Kereke, Mliswa long lost twins?
TEMBA MLISWA’s attempted rebuttal of extortion allegations levelled against him by businessman Billy Rautenbach was rather unpersuasive, at some points even comical. Far from restoring his standing pre-scandal, his attempts at explanation have only given rise to more troubling questions.
The thrust of his argument is that Rautenbach is corrupt and is exploiting national resources.
Fair charge perhaps.
The question is why Mliswa had previously said nothing about it?
He is certainly not shy, as evidenced by his recent Parliamentary insinuations that Obert Mpofu is corrupt.
Given the seriousness of the allegations he now makes against Rautenbach, one would have expected to hear him raise the issues in Parliament.
He never did.
If The Herald had not published his shameful letters — effectively demanding political protection money — would we have ever heard anything about what he now wants us to believe is a national scandal?
Whether Rautenbach is corrupt or not is neither here nor there.
The person in the dock is Mliswa and he must explain why he facilitated, as he freely admits, business transactions for an individual he believes is working against the national interest.
Why did he continue demanding payments even after he felt Rautenbach had gone rogue and improperly speculated on a platinum claim?
If speculating on that claim was wrong, why is Mliswa bitter about not receiving US$100 million as his share of the dirty profits?
Is it the case that raping the nation is tolerable as long as he gets a cut?
In any case, his claims that he was offering “consultancy” services by introducing Rautenbach to powerful politicians make nonsense of his anti-corruption pretensions.
I do not want to live in a Zimbabwe where a business idea needs the blessing of shadowy politicians to proceed.
Mliswa, by his own admission, is a cog in this corrupt system where investors must pander to the self-serving whims of political elites.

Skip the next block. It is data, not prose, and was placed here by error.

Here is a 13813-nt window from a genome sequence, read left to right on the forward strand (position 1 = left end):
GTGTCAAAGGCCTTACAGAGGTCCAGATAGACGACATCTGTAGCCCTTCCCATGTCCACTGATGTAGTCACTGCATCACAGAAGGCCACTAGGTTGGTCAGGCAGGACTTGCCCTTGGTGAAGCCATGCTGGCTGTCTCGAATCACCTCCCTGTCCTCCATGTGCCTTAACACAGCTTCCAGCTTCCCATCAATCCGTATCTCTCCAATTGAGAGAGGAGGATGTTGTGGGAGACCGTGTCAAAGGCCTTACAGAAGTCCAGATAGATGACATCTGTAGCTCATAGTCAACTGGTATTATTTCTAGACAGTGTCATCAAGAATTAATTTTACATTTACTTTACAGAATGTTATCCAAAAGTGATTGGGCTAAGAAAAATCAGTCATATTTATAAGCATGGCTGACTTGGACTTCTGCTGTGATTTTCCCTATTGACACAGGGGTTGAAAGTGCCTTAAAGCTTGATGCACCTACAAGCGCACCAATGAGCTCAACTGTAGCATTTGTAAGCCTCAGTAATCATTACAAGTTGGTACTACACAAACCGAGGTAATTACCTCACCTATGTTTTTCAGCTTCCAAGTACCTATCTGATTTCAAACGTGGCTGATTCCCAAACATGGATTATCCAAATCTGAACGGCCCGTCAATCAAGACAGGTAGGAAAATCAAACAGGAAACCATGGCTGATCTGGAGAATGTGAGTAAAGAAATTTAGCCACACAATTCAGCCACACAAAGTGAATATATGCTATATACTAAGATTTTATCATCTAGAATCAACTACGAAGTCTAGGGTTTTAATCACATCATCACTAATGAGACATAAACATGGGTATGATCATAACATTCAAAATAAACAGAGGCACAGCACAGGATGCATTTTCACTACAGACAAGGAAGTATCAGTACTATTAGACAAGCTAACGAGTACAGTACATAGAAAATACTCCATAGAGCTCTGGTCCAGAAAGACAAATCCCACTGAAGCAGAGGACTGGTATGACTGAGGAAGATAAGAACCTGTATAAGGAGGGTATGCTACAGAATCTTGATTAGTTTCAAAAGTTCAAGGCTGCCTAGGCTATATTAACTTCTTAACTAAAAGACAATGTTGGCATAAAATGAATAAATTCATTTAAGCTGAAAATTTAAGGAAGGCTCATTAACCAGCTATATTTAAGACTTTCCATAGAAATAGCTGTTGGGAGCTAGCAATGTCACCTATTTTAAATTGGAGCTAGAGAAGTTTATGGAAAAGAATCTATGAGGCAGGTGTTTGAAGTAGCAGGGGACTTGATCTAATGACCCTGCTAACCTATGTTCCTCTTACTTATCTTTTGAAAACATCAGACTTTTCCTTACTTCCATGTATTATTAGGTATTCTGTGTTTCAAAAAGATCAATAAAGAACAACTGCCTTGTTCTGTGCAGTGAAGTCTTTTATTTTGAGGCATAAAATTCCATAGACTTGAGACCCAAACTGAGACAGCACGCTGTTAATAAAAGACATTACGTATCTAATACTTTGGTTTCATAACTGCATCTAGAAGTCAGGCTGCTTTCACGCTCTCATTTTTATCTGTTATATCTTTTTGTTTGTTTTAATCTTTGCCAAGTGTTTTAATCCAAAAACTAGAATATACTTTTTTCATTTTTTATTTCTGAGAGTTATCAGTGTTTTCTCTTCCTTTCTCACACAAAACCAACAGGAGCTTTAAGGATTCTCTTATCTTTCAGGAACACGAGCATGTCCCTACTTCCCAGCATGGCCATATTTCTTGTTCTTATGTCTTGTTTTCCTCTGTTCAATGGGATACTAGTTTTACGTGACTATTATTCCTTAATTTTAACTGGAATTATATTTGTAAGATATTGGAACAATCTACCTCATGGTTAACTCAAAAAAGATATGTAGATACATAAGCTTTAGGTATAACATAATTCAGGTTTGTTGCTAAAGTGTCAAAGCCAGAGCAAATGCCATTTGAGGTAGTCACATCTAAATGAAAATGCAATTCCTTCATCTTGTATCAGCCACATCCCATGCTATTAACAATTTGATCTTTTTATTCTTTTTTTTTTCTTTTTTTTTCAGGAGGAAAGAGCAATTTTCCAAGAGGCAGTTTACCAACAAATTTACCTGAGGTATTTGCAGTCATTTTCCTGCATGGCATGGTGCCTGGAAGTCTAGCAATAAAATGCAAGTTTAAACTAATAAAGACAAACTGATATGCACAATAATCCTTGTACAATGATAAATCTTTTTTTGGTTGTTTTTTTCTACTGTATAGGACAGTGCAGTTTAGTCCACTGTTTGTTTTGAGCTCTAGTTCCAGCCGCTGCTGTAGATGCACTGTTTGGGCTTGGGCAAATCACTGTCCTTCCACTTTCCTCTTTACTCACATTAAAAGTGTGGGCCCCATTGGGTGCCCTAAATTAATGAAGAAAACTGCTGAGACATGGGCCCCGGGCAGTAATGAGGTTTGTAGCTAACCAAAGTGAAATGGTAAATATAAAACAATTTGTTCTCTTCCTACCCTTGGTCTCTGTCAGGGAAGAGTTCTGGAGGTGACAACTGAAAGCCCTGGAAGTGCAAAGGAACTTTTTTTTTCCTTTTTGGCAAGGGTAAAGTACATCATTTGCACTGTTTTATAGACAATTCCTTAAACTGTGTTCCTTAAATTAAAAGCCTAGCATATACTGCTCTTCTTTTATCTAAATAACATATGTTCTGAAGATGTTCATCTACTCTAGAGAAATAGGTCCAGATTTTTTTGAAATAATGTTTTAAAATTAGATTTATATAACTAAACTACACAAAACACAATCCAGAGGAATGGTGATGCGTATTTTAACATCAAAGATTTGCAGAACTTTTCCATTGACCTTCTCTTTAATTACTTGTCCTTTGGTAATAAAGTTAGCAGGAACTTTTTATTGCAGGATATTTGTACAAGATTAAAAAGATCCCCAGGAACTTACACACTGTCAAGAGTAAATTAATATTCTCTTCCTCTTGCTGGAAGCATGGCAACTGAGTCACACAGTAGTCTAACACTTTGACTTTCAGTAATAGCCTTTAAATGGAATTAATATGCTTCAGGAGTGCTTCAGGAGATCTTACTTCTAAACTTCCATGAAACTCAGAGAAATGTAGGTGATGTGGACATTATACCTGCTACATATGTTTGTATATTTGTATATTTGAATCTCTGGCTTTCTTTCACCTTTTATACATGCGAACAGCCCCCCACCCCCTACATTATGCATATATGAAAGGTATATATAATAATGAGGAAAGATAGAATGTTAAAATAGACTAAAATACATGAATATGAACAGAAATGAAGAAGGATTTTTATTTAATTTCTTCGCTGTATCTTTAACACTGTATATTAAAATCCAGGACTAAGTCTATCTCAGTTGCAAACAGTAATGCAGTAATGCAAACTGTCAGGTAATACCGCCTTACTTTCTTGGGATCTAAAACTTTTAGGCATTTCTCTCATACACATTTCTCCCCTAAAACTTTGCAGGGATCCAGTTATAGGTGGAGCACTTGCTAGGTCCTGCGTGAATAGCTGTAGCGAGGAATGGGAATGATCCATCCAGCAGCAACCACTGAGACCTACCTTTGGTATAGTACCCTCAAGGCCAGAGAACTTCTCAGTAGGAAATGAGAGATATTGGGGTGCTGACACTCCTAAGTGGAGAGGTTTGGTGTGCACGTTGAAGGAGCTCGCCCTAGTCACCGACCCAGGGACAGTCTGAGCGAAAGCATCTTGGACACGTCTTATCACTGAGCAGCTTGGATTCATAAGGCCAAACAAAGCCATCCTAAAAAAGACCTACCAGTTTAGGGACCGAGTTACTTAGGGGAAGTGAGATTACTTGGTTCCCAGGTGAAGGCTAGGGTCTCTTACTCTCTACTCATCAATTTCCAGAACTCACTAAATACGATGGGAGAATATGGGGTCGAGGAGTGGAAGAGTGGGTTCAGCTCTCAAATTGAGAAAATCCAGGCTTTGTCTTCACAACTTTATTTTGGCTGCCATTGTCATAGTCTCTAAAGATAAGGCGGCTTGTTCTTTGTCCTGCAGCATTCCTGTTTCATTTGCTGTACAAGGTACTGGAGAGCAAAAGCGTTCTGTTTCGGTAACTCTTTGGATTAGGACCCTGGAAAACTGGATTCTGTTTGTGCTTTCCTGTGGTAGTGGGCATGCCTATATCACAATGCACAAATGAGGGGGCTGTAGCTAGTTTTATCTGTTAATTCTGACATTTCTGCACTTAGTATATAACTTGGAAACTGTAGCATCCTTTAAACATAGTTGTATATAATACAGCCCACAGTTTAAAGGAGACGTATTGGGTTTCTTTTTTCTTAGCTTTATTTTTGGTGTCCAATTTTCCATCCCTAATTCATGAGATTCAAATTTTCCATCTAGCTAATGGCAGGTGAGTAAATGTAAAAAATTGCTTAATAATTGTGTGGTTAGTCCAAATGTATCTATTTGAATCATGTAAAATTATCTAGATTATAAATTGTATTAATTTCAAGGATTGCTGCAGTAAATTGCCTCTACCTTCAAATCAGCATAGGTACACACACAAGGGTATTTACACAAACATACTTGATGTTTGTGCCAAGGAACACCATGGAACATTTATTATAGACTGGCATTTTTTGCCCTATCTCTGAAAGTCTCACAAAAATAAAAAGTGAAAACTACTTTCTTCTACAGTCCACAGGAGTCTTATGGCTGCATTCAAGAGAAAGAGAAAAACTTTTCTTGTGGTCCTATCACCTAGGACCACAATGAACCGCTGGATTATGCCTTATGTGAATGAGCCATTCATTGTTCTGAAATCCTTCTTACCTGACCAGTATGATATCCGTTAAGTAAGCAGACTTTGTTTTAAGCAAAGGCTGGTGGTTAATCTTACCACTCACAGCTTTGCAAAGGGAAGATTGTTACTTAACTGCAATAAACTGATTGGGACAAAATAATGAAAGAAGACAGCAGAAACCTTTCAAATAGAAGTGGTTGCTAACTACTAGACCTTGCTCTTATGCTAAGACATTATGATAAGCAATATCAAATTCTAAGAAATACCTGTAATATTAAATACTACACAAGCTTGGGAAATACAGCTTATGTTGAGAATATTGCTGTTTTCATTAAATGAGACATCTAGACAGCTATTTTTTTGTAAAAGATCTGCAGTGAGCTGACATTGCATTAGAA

Is it not outrageous that he demands US$165 million for merely putting in a good word?
Does it follow that if Mliswa had not offered his political connections that an otherwise viable business would have never seen the light of day?
Mliswa condemns himself with his own words.
The worst part of this whole episode has been Mliswa’s desperate attempts to rope in Didymus Mutasa and other high-ranking Zanu-PF officials.
Mutasa denies any involvement.
Let us assume, for argument’s sake, that Mliswa’s claims are true.
Quite naturally, Mutasa would distance himself from what is clearly a potential scandal.
What is surprising is Mliswa’s complete lack of discretion and his readiness to drag others into the mud in an attempt to save his own skin.
If it is true that Basil Nyabadza received a house from Rautenbach how is this any less above board than the US$5000/month he (Mliswa) was receiving in protection money?
When he receives money from what he now alleges are ‘unsavoury’ whites it is somehow legitimate ‘consultancy’ but when others do the same it is bribery? Mliswa’s hypocrisy cannot go unremarked.
There is something disagreeable about people like Kereke who when they find themselves in a tight spot readily resort to dishonourable tactics. Kereke has gone to desperate lengths to discredit Dr Gideon Gono alleging, among other things, that he wrote his dissertation for him.
It very well could be true but it is rather unscrupulous to wield information gained in confidence against an opponent.